The Accidental President: Harry S. Truman and the Four Months That Changed the World

Houghton Harcourt. Oct. 2017. 448p. notes. index. ISBN 9780544617346. $30; ebk. ISBN 9780544618480. BIOG
OrangeReviewStarBaime (Arsenal of Democracy) examines the harrowing first few months of Harry Truman's (1884-1972) unexpected first term in office after the death of Franklin D. Roosevelt in 1945. In highlighting their stark differences, Baime describes Roosevelt as representing the people while Truman was the people. The author begins with Truman's background as a farmer and former haberdasher from Missouri, then demonstrates how the president was viewed as ordinary and unqualified for the position. In four months, Truman would chair the Potsdam Conference; help create the United Nations; sign the London Agreement, setting the stage for the Nuremberg Trials; and lead Germany and Japan to surrender at the end of World War II. By relying mostly on primary sources, Baime allows for a better perspective of Truman, in which his political decisions are equally as significant as the correspondence with his beloved wife, daughter, and mother. He also adeptly manages to include nuanced U.S.-Russia relations and East Asian diplomacy.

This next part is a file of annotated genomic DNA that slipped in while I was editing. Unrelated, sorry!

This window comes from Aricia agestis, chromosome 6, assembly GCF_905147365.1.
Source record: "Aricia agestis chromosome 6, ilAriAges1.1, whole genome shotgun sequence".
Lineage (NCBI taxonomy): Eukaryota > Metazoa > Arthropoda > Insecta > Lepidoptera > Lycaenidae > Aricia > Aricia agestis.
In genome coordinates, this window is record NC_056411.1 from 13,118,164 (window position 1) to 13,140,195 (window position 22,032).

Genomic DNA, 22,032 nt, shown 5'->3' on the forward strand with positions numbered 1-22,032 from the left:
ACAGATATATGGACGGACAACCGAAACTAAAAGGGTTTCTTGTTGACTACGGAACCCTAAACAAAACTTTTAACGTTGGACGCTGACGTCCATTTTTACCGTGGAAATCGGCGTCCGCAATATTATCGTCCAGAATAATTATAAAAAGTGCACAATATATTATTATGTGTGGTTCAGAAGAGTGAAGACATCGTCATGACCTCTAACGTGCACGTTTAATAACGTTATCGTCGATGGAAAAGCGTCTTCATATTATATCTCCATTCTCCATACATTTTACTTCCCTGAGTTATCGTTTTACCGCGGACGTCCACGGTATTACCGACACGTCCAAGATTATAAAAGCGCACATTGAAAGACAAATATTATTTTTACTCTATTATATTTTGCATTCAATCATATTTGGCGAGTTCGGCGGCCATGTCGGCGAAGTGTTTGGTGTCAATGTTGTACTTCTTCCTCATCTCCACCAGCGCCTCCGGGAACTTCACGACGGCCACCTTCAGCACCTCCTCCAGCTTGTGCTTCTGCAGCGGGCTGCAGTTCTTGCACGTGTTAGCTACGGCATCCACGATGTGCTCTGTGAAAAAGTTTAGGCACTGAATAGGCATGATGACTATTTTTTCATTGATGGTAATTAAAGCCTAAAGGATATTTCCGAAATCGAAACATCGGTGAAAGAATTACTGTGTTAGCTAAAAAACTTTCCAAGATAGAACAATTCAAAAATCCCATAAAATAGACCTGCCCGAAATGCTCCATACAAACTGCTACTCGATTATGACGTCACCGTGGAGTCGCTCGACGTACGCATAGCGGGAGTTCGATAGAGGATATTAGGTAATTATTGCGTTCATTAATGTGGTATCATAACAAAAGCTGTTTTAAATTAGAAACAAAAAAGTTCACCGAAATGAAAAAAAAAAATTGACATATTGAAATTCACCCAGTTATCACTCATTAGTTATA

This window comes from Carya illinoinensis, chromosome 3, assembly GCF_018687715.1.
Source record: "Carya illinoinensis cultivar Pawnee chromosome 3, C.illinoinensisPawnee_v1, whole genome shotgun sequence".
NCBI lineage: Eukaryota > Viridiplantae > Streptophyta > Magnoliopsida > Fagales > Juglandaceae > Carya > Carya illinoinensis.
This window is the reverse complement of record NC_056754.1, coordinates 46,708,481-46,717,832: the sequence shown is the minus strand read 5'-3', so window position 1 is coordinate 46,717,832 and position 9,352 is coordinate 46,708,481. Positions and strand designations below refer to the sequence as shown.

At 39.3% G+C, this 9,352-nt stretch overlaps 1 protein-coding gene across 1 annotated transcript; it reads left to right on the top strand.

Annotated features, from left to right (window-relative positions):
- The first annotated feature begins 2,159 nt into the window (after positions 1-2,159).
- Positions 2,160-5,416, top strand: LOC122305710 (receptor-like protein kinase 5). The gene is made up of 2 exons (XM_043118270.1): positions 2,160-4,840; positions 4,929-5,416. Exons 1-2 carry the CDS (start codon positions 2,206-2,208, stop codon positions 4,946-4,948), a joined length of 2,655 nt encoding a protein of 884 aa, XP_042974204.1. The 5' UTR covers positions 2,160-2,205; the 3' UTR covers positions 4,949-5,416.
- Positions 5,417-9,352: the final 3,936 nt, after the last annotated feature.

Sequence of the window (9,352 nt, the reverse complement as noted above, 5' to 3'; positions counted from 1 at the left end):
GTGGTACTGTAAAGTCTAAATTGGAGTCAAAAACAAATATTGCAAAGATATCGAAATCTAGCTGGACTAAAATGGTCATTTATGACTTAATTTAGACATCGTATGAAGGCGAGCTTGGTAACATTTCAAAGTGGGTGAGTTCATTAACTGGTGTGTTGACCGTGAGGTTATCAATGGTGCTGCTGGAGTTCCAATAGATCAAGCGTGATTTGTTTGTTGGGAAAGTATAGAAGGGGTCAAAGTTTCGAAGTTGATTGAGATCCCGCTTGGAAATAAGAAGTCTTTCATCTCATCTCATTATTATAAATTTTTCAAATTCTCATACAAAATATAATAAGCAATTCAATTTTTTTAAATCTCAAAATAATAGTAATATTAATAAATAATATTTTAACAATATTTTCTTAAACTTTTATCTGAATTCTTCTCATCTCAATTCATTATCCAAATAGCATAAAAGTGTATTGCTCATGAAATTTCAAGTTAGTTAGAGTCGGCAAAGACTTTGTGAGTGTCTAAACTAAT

VERDICT Those seeking an all-encompassing biography of Truman before he took office and after World War II should seek out David McCullough's Truman. However, Baime's spotlight on an influential segment of the 21st century and the man who saw the country through it will be appreciated by most readers. [See Prepub Alert, 4/17/17.]

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